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HMRC rakes in hundreds of millions more in property-related tax

HM Treasury raked in £6.3 billion in inheritance tax receipts in the 10 months from April 2023 to January 2024 according to data released by HMRC.

This is £400m more than in the same period just one year earlier, and demonstrates a continued upward trend of increasing inheritance tax bills.

While just four per cent of estates are picking up the tab, the proportion of families affected is higher and the freeze on IHT thresholds combined with long term increases in property prices is pushing the tax-take on an upwards trajectory.


Advisory firm Wealth Club calculates that for those who have to pay, the average bill could increase to £238,000 this 2023/24 tax year, with over 30,000 families having to hand over part of their inheritance to HMRC.

This is a steep 11.2 per cent increase from the £214,000 average paid just three years ago and a 14.2 per cent rise in the number of estates paying the tax. 

Nicholas Hyett, Investment Manager at Wealth Club, says: “The government seems to be rowing back on potential tax cuts at the March Budget. And with IHT an ever growing source of revenue, you can see why the Chancellor might find it difficult to cut this most unpopular of taxes. Any shortfall would mean higher tax or lower spending elsewhere.”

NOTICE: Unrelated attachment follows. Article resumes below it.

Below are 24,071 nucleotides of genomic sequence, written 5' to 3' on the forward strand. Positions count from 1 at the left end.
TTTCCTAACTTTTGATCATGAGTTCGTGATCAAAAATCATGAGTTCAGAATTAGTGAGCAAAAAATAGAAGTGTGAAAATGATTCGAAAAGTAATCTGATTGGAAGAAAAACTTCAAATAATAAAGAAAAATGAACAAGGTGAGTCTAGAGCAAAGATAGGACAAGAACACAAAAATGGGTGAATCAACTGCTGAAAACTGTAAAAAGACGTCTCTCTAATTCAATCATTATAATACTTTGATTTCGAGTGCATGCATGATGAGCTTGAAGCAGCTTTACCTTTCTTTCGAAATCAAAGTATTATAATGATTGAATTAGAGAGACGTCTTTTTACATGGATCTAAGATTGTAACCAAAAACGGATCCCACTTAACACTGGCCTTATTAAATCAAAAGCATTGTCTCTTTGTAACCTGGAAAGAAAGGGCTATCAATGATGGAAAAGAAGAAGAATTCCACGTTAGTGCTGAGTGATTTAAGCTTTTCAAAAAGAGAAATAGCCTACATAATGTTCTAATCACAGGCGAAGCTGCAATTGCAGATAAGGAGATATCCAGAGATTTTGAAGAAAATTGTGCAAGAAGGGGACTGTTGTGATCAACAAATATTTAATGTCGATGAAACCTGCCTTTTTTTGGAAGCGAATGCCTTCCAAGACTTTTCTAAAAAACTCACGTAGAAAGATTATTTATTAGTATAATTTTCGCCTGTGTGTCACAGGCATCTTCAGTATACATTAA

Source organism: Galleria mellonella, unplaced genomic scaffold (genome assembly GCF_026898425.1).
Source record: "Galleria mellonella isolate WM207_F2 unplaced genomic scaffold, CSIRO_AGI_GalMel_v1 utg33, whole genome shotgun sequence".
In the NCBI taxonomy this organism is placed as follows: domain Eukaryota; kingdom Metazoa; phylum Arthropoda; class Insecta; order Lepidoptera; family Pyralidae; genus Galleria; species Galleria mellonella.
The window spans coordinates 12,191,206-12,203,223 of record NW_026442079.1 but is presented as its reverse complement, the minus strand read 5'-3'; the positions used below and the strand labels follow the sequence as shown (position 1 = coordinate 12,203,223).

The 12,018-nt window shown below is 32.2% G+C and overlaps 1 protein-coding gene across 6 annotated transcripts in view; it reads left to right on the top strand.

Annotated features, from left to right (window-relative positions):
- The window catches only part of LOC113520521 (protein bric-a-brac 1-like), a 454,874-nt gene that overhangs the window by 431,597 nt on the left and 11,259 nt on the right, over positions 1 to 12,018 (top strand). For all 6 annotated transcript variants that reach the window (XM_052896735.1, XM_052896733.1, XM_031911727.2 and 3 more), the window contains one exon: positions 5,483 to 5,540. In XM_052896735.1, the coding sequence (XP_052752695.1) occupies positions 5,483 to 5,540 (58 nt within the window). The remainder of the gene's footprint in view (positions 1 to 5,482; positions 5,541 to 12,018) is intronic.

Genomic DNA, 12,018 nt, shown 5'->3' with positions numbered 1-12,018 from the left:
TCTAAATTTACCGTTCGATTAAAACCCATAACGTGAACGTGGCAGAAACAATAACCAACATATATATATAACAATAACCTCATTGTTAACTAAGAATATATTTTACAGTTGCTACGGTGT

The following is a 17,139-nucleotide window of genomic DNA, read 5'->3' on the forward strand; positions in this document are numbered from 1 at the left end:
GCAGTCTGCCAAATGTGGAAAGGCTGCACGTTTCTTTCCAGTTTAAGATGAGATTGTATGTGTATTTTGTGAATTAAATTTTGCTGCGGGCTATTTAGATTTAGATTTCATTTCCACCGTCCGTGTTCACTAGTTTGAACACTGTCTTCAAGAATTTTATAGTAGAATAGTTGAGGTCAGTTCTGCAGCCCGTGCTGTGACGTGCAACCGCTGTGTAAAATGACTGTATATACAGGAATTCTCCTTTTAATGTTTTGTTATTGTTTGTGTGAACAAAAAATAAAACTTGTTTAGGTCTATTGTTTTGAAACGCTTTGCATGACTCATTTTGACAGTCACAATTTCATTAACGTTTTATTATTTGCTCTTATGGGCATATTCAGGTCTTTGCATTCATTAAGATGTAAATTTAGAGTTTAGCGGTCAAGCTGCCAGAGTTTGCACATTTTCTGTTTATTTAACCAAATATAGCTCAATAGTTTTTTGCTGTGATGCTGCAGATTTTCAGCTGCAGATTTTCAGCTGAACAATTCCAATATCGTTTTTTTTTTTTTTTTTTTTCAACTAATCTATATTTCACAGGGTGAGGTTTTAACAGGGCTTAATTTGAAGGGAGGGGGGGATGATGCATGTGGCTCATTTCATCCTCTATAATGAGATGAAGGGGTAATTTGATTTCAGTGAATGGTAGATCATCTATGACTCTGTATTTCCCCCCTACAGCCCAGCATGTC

Helen Morrissey of business consultancy Hargreaves Lansdown adds: “The jury is out on whether reducing the main rate is the best way to go though. Cutting the main rate could also be seen as benefiting richer estates who would have larger bills to pay.

“Raising the long-standing £325,000 threshold or combining it with the residential nil rate band could potentially have a wider impact in that smaller estates, particularly those who have inadvertently passed the threshold due to house price growth could be lifted out of paying IHT and spare themselves a nasty surprise bill. 

“It would also help ease the burden that falls disproportionally on single people. Increasing thresholds – for instance increasing gifting allowances - could also encourage more people to think about how their assets could be used to support their family members during their lifetime.”

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    Robbed blind from the cradle to the grave.

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    • S S
    • 23 February 2024 12:31 PM

    Whilst I dont like IHT, I'd rather see removal of section 24 than removal of IHT.
    At the end of the day if you are paying IHT its because there is a large estate so really you can afford to pay it. Bitter though that is - and of course more than one beneficiary, the tax man gets more than the beneficiaries! which hardly seems fair. But is it right to give tax back to those who can most afford it when there are other areas of property tax which would be far more beneficial to society to see reductions in. Removal section 24 would help a lot more people than removal of IHT.


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